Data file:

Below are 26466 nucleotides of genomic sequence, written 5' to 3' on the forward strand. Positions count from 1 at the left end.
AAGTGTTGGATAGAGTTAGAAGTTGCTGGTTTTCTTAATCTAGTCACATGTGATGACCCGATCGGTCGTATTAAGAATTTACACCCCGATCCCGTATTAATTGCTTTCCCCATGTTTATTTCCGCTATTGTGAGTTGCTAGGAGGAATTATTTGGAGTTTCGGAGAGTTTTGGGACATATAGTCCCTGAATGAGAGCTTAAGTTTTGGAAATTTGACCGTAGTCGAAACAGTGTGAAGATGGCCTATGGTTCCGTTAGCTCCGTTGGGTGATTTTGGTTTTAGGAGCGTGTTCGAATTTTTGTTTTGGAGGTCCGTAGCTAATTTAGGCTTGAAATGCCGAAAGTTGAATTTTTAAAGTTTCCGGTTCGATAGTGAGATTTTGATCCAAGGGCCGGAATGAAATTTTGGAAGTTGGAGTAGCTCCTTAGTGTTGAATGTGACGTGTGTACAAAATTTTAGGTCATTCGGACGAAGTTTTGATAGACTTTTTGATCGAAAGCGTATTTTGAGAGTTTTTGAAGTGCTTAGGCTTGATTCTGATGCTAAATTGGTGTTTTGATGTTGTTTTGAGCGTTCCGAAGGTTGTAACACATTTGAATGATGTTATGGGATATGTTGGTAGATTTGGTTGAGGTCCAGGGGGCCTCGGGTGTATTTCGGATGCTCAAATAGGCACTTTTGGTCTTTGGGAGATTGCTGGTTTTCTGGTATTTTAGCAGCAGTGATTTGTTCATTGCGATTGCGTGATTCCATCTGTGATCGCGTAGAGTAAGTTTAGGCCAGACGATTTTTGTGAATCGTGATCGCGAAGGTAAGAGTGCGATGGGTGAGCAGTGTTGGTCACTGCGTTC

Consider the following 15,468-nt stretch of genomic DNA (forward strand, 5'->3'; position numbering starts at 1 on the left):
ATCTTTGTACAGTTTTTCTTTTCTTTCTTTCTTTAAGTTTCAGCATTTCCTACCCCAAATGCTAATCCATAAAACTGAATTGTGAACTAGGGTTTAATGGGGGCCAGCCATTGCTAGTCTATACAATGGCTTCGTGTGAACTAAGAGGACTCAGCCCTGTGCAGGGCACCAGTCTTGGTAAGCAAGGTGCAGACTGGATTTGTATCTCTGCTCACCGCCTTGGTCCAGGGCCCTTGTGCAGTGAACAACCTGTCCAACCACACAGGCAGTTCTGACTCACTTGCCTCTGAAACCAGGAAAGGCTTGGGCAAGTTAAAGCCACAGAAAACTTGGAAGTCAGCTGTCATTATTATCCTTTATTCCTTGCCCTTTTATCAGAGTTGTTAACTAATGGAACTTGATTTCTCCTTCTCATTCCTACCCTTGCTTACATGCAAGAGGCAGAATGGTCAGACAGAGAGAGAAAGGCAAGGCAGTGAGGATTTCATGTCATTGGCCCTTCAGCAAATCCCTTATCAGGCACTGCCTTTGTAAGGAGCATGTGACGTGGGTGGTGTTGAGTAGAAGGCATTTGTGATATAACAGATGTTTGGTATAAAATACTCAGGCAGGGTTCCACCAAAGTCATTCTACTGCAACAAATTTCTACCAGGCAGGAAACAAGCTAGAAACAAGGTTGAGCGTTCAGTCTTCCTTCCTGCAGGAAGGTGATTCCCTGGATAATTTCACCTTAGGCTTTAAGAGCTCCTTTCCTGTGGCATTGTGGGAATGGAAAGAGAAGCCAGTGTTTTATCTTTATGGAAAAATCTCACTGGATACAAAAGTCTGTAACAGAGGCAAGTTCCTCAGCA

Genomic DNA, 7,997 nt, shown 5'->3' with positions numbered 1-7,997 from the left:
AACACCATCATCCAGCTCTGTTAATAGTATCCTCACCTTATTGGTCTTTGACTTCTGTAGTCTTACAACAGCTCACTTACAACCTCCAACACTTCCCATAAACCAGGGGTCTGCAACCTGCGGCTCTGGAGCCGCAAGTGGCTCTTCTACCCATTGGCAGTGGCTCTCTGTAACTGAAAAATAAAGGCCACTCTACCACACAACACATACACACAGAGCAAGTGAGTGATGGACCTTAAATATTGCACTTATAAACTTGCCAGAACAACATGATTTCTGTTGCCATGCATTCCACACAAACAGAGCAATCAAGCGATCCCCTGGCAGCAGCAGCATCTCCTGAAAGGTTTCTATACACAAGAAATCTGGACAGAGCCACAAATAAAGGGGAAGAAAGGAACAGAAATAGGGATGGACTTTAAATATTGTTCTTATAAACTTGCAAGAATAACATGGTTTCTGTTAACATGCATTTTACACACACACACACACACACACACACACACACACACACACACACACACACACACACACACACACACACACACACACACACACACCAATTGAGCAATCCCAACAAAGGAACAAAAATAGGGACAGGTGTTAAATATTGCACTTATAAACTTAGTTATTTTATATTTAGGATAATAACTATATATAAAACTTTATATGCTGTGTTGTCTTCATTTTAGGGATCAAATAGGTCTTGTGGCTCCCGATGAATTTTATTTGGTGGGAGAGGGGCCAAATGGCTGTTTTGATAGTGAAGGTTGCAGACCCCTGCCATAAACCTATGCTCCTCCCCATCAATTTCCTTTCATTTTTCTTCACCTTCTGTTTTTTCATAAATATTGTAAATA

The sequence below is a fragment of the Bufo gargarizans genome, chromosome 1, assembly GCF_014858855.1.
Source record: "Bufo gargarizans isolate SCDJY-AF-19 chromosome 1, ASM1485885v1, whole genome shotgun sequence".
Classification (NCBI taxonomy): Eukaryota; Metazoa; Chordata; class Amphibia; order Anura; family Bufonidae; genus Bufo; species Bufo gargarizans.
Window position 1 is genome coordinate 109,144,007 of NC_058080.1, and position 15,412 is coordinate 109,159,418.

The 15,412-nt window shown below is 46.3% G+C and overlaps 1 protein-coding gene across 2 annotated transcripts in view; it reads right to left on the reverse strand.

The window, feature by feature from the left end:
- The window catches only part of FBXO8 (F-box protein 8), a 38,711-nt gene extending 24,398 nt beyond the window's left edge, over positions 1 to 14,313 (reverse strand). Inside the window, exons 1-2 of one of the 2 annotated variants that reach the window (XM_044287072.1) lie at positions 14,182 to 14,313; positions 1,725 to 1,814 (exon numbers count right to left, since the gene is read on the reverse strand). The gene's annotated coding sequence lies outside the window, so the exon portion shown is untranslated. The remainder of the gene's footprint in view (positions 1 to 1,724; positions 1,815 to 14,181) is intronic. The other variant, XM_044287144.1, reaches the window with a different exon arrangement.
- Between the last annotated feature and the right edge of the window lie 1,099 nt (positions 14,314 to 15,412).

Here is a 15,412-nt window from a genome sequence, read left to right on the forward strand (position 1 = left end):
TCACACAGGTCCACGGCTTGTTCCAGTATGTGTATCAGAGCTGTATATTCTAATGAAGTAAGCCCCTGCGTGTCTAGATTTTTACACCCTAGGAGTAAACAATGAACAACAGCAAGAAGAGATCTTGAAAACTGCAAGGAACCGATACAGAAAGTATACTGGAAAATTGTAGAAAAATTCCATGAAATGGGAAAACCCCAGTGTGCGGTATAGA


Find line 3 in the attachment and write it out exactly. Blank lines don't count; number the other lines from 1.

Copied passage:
Consider the following 15,468-nt stretch of genomic DNA (forward strand, 5'->3'; position numbering starts at 1 on the left):